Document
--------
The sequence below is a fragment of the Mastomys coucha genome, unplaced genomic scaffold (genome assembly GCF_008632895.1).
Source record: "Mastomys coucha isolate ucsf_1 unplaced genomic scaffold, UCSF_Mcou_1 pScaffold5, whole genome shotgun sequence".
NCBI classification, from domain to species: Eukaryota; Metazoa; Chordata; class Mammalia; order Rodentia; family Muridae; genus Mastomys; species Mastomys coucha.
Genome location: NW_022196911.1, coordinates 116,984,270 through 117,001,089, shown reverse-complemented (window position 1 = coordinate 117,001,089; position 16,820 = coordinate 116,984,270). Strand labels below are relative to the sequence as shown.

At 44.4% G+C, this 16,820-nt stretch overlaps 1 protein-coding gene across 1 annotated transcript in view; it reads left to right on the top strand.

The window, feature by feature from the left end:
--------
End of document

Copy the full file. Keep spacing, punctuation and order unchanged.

The sequence below is a fragment of the Mastomys coucha genome, unplaced genomic scaffold (genome assembly GCF_008632895.1).
Source record: "Mastomys coucha isolate ucsf_1 unplaced genomic scaffold, UCSF_Mcou_1 pScaffold5, whole genome shotgun sequence".
NCBI classification, from domain to species: Eukaryota; Metazoa; Chordata; class Mammalia; order Rodentia; family Muridae; genus Mastomys; species Mastomys coucha.
Genome location: NW_022196911.1, coordinates 116,984,270 through 117,001,089, shown reverse-complemented (window position 1 = coordinate 117,001,089; position 16,820 = coordinate 116,984,270). Strand labels below are relative to the sequence as shown.

At 44.4% G+C, this 16,820-nt stretch overlaps 1 protein-coding gene across 1 annotated transcript in view; it reads left to right on the top strand.

The window, feature by feature from the left end: